Younger learners may respond better to learning through fun and interactive activities. By integrating the use of syllables into games or other actions and activities, you may notice that the children are much more responsive and gain a better understanding more quickly.

You can integrate syllables into learning tasks by asking the children to split into groups depending on the number of syllables in their first name or by asking them to perform an action for the number of syllables in their given word.

  • For example, “Everyone with four syllables in their name should stand in this corner of the classroom,” or “If your word has two syllables in it, I want you to jump two times.”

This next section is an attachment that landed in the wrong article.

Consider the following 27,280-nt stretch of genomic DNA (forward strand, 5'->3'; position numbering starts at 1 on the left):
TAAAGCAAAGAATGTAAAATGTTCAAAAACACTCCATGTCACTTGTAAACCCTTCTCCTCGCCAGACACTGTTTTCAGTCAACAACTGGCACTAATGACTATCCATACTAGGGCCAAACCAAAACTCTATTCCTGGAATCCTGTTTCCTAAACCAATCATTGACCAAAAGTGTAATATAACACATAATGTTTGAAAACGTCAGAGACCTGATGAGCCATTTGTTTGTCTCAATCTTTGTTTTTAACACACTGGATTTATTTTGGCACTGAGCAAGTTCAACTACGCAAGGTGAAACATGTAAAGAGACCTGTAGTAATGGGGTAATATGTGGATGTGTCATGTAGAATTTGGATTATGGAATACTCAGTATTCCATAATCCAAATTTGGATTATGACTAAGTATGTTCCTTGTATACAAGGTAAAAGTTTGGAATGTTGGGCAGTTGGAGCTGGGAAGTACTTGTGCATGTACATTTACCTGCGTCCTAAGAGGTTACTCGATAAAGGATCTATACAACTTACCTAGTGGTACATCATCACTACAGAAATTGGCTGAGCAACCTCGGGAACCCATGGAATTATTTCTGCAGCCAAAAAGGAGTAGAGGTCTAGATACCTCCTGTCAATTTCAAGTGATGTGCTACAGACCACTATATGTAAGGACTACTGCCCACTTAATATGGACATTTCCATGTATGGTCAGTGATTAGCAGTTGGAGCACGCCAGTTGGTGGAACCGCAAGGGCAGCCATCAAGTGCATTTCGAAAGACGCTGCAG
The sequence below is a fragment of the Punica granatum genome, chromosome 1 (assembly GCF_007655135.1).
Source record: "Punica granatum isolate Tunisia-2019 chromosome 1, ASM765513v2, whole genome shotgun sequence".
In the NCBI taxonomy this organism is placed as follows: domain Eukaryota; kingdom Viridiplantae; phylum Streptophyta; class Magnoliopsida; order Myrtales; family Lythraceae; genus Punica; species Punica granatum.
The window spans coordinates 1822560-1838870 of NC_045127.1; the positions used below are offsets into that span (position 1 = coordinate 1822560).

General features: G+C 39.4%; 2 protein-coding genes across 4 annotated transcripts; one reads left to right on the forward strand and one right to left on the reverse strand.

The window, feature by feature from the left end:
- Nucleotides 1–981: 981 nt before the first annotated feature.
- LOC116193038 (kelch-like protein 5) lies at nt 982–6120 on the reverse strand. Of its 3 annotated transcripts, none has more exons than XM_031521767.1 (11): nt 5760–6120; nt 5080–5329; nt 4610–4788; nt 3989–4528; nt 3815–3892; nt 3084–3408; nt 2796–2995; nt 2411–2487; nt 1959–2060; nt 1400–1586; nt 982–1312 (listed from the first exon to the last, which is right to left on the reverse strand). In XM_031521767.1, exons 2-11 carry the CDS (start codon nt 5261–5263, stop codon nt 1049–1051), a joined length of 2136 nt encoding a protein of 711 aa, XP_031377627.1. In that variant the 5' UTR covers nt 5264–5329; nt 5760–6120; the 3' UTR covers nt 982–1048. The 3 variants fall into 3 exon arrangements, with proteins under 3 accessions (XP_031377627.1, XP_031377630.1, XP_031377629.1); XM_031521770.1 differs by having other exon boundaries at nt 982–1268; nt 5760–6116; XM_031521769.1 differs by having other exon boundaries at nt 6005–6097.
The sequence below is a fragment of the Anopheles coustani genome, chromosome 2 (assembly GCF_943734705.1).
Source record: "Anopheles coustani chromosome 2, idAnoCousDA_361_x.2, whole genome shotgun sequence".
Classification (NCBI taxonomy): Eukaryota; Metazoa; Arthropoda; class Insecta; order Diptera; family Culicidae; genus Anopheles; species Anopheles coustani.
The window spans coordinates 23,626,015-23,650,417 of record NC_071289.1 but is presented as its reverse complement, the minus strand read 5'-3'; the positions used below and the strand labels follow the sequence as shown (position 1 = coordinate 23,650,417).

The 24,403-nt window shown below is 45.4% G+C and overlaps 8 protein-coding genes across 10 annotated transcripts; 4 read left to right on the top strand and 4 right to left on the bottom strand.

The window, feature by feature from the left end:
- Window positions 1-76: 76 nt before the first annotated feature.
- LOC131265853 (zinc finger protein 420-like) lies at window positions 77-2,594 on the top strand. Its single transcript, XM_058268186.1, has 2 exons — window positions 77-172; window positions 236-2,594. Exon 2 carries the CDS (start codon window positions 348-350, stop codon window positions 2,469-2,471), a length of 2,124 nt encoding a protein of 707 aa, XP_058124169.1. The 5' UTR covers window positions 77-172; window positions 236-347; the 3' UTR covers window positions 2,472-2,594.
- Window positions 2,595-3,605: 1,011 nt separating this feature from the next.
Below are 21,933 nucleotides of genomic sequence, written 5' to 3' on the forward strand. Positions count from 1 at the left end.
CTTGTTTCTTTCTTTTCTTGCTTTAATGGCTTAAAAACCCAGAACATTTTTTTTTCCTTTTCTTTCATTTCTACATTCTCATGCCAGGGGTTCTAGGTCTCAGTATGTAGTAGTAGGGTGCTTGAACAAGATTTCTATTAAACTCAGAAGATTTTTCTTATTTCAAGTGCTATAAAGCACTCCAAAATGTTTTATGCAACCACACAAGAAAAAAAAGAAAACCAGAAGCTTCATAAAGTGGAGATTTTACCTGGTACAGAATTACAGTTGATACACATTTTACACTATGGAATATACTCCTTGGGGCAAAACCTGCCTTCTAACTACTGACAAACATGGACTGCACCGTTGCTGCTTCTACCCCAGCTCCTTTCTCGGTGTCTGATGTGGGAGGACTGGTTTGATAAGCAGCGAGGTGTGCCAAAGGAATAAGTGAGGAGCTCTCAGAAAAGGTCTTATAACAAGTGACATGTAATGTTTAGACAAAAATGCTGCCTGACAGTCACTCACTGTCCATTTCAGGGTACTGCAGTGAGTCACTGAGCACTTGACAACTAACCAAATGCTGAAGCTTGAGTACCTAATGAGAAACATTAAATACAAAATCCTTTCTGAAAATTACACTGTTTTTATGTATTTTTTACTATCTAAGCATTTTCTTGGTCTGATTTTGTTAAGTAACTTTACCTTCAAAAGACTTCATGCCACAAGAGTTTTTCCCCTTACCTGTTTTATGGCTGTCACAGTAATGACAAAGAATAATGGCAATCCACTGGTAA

• Another great way to teach syllables to younger learners without involving physical activity is to help them break their words up into different parts. They can do this by covering certain parts of their word or by using a marker to “cut” the word up.
  • For example, your learners can use a piece of paper to cover the second syllable of the word when you ask them to find the first syllable.
  • Alternatively, you can ask your learners to draw a line down the sections of the word when there are different sounds. A word like “banana” divides into three segments or sections – “ba,” “na,” “na.”

Teaching Syllables To Older Learners

As learners grow, they are exposed to more complex multi-syllabic words. You can teach them how to identify syllables through syllable division.

There are four rules to syllable division, including VC/CV, V/CV, VC/V, and V/V. In these division rules, ‘v’ stands for vowel and ‘c’ stands for consonant.